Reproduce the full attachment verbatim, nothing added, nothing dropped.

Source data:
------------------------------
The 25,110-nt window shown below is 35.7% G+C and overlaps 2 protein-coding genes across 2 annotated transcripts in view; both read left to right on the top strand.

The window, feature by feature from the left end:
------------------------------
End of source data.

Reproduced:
The 25,110-nt window shown below is 35.7% G+C and overlaps 2 protein-coding genes across 2 annotated transcripts in view; both read left to right on the top strand.

The window, feature by feature from the left end: